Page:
In 2015 there was no way the UK would vote to leave the European Union, so Prime Minister David Cameron promised to call a “Brexit” referendum as a cost-free sop to his party’s right wing in the upcoming election. The Conservatives won big, and Cameron kept his promise to run the meaningless referendum. But against all odds and contrary to nearly every election-day poll, Brexit won, flushing Cameron out of politics, pulling the UK out of the EU, and handing a huge victory to a populist coalition led by the UK Independence Party’s Nigel Farage.
In 2016 comedians and mainstream Democrats encouraged Donald Trump to run for president, convinced he would generate lots of good jokes and possibly damage the field of “legitimate” Republican presidential candidates. He did both, but to a far greater extent than his early boosters anticipated, placing the world’s most important government in the hands of a brand-new populist movement.
Also in 2016, Italian Prime Minister Matteo Renzi convinced the legislature to shift some of its powers to the executive branch. But because he wanted a popular mandate for what might otherwise be perceived as executive overreach, Renzi called a referendum to ratify the changes and promised to quit if it failed. The referendum went down in flames, Renzi did indeed quit, and the populist Five Star Movement now has a real shot at taking power within the year.
These three events all have one thing in common: Catastrophically-overconfident establishments making (in retrospect) suicidal mistakes which opened the door for populist movements that would not otherwise have taken over their respective countries – at least not yet. Their self-inflicted wounds have changed the world.
Now we come to France’s Marine Le Pen, the anti-euro, anti-EU leader of the far-right National Front party. She’s popular, polling first among all presidential candidates heading into upcoming elections. But she’s been given no chance of actually winning the run-off that pits the top two candidates against each other in May. The expectation was that the entire rest of the right-left spectrum would cooperate to elect a mainstream candidate.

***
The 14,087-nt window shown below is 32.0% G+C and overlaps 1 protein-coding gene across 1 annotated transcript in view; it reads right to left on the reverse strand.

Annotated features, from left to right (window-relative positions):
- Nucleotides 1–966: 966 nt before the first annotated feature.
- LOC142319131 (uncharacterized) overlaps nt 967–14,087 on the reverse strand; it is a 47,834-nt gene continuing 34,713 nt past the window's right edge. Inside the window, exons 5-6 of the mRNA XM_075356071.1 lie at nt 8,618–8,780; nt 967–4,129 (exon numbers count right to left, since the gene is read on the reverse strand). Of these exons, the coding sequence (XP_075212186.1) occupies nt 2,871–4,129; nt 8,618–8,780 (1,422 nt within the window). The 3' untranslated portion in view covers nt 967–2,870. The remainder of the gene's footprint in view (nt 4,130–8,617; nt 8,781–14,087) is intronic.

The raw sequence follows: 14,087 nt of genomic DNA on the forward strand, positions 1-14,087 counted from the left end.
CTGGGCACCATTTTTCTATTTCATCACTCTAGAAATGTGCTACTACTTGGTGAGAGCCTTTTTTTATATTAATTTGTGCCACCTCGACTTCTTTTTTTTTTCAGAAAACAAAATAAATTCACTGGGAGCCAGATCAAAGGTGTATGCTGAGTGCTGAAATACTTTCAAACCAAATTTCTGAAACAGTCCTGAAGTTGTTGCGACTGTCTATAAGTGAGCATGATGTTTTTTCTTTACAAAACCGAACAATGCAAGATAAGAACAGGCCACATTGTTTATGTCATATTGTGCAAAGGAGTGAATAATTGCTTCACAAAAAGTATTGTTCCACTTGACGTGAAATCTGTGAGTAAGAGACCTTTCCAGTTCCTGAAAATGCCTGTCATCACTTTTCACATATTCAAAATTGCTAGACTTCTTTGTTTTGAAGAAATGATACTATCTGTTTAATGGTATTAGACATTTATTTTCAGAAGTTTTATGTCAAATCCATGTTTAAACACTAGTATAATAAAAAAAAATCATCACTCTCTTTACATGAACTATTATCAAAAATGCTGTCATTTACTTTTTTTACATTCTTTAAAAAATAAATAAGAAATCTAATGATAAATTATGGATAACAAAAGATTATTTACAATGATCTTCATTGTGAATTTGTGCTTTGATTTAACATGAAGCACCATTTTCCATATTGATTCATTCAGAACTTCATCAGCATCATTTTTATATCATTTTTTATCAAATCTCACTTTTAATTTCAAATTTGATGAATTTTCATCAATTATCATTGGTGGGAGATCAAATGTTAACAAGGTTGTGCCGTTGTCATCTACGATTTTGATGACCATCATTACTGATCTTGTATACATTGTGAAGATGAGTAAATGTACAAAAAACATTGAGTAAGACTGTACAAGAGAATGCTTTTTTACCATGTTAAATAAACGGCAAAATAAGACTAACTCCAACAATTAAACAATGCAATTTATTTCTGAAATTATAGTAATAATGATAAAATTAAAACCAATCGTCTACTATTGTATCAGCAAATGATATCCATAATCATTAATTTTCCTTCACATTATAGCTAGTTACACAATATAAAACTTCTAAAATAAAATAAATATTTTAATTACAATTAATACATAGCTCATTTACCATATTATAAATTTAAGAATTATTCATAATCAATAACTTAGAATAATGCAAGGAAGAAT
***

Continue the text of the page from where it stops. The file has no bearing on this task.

That candidate was expected to be François Fillon, a “Thatcherite” conservative who would impose a little free market vigor on the sclerotic French economy without otherwise upsetting the mainstream internationalist applecart.
Then this happened:
The French investigative website Mediapart and the Journal du Dimanche claimed that between 2005 and 2007 Fillon had pocketed money from a kitty of funds earmarked for paying assistants in the French senate.
Mediapart claimed he had “siphoned off” about €25,000 (£21,000) from funds earmarked for assistants in the French upper house.
Last week, state financial prosecutors opened a preliminary investigation into possible misuse of public funds to determine whether Fillon’s wife, Penelope, was paid a very generous salary from public funds for a job she allegedly didn’t carry out. Prosecutors are also investigating whether a high salary paid to her from a magazine owned by a billionaire friend of Fillon amounted to “misuse of company assets”.
The issue is potentially so damaging because Fillon’s austerity plan for France hangs on his own carefully crafted reputation for righteousness. It will be much harder for Fillon to convince a cash-strapped electorate of his controversial plans to slash 500,000 public-sector jobs and make state workers put in more hours for less pay if questions persist about his family’s privileged access to jobs paid for by their taxes.
Now the French election is up for grabs, with the real possibility of a runoff between Le Pen and a leftist who, well, here you go:
That appeared to be the message that 600,000 of them were sending Sunday when they made a little known former education minister the favorite to win the left’s presidential nomination.
Benoît Hamon, who spent the past two years as a Socialist backbencher fighting his own government, has little to no chance of winning the presidency in May. Then again, neither does the runner-up in Sunday’s vote, former Prime Minister Manuel Valls, according to the latest Ipsos poll.
Valls campaigned on a scrupulously realistic, some would say boring, platform of incremental change, always touting the possibility of a left-wing victory in May. By contrast, Hamon never suggested victory and drew accusations that he was deliberately campaigning not to win by pitching far-out ideas like taxing robots, legalizing marijuana and paying all French people a €750 living wage.
The upshot: Le Pen suddenly has a serious chance of running France in 2017 and beyond. The prospect of a Trump/Putin/Le Pen/Farage axis remaking the world is, um, intriguing. And it couldn’t have happened without the Establishment’s wholehearted if unwitting cooperation.